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Axios has learned that Oracle has started inspecting TikTok’s algorithms and content moderation models to make sure they aren’t being manipulated by Chinese authorities.
Why it’s important
This effort aims to reassure lawmakers that TikTok’s American platform is free from interference from the Chinese Communist Party.
ByteDance, a major Chinese tech company, owns TikTok. In 2017, ByteDance acquired the American lip-syncing app Musical.ly and combined it with its own version of a related app called TikTok. Since then, interest in the app has exploded in the United States.
WHY IT CAME UP
- Catch up quickly: In June, TikTok announced that it had started routing all of its U.S. user data to Oracle’s cloud infrastructure in response to persistent pressure from the U.S. government. In response to a letter from Republican senators asking about its protection of U.S. user data, it also hinted that it would create a partnership with an outside company to oversee its algorithms, according to a letter obtained by The New York Times.
- The big picture: Both of those actions are a part of a larger TikTok initiative called Project Texas, which aims to reassure lawmakers and American TikTok users that their data is secure and that content recommendations aren’t being changed. The Oracle corporate office in Texas is mentioned in the project’s name. TikTok has been separating the backend functions and code for its US operations for more than a year as it gets ready for Project Texas. A spokesperson for TikTok confirmed to Axios that the new arrangement allows Oracle to “regularly vet and validate” its content recommendation and moderation models.
- The reviews officially started last week, according to a source who spoke to Axios, now that all new U.S. user traffic is being diverted to Oracle’s cloud infrastructure. (When TikTok will complete moving all of its previous user data from the United States to Oracle’s cloud is still unknown.)
- To make sure that results are in line with expectations and that the models have not been altered in any way, the reviews give Oracle visibility into how TikTok’s algorithms surface content.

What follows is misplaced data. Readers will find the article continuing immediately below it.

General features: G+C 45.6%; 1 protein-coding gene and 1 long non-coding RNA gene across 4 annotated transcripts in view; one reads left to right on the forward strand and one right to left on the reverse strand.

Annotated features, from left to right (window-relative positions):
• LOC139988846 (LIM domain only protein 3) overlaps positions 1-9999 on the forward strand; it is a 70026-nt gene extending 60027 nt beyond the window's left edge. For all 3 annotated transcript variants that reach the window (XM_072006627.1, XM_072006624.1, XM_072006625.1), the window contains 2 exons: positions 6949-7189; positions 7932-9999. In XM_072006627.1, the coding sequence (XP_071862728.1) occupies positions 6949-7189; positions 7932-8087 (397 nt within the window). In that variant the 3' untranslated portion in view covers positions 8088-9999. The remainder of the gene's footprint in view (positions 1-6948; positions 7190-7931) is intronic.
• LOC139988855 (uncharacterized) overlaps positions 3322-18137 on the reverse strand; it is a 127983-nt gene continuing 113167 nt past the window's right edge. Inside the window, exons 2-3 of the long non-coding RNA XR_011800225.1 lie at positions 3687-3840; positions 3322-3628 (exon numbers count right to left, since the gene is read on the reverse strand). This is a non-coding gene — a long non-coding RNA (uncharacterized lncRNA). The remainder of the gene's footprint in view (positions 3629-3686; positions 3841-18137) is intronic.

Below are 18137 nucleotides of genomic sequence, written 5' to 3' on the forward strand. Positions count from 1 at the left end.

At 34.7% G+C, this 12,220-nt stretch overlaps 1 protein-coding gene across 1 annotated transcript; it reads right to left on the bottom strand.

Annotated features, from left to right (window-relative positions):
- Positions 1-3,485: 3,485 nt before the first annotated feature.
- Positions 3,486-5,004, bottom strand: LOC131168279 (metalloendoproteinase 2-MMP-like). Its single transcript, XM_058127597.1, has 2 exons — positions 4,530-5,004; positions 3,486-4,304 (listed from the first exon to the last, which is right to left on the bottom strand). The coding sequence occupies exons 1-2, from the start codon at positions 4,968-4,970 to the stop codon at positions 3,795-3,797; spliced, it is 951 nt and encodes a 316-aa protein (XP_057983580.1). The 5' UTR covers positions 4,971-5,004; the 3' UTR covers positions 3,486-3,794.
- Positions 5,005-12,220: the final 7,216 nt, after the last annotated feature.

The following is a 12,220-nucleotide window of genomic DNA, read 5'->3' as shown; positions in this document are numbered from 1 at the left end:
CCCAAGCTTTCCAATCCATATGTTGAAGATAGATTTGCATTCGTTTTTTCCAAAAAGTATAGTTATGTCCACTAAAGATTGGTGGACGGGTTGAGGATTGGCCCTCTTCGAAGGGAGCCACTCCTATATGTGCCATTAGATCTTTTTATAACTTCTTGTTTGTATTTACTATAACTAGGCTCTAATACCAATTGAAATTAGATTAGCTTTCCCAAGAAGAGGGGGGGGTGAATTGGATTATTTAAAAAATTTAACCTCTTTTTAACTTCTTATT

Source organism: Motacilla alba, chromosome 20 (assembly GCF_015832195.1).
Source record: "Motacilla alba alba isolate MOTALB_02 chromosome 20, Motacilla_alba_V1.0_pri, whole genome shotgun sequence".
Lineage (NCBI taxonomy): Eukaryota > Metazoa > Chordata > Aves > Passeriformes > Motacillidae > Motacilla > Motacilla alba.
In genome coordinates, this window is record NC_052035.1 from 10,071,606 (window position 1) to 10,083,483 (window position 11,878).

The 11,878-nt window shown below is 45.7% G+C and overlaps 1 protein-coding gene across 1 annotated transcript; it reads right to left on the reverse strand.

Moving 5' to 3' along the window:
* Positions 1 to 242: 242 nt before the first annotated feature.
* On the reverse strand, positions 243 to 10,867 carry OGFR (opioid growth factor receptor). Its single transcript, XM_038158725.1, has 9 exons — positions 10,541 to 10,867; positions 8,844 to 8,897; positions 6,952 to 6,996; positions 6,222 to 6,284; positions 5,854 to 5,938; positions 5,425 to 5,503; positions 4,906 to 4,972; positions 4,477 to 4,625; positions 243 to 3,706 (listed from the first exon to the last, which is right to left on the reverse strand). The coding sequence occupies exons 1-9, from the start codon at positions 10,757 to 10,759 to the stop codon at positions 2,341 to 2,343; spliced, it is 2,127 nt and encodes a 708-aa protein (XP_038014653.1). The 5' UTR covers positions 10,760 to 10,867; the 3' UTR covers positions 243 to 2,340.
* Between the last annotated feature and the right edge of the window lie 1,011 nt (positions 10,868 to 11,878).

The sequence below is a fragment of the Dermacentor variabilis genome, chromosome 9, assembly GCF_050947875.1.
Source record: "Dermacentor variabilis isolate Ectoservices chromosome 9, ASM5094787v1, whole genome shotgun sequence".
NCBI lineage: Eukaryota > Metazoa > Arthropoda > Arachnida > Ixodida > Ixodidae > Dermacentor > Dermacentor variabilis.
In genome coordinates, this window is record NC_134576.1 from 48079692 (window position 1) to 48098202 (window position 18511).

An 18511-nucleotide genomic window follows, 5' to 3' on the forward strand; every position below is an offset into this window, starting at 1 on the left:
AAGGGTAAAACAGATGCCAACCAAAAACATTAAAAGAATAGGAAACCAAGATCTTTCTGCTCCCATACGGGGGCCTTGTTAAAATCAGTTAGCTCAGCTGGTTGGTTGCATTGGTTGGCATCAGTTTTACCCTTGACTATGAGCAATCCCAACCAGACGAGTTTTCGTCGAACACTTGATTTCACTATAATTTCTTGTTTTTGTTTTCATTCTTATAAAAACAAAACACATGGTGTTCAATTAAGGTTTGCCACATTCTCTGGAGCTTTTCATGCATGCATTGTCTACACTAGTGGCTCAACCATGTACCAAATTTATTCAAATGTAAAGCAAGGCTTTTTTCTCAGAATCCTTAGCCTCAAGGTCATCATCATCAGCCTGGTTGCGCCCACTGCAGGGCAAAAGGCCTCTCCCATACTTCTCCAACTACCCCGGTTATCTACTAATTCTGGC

- According to a 2019 Guardian article, TikTok had previously censored content in a way that complemented Beijing’s foreign policy messages. According to TikTok, its guidelines for content moderation have changed since then.
- Between the lines: According to a spokesperson for Oracle, regular audits of TikTok’s content moderation procedures will be conducted, including both manual and automated processes.
- Last month, TikTok announced that later this year, it would make anonymized public data on the platform’s algorithm and content moderation process available to a select group of researchers.
The spokesperson added that granting Oracle access “will ensure that content continues to be flagged and actioned appropriately based on our Community Guidelines and no other factors.”
- Be wise: In the past, TikTok has publicly explained how its algorithm functions, but recently, lawmakers have expressed concerns about how the algorithm is moderated and who has access to the data that is used to support its recommendations.
- According to a BuzzFeed report from June, lawmakers were left perplexed after learning that Chinese authorities had repeatedly accessed American user data.
According to a spokesperson for TikTok, the report demonstrates that the company is “exactly doing what it said it would: addressing concerns about U.S. user data access by employees outside the U.S.”
- The big picture: In order to thwart a plan by then-president Donald Trump to outlaw TikTok due to national security concerns, an alliance between Oracle and TikTok was arranged in 2020.
The Committee on Foreign Investment in the United States, which initially ordered ByteDance to sell TikTok in 2020, may have concerns that the partnership won’t be able to allay.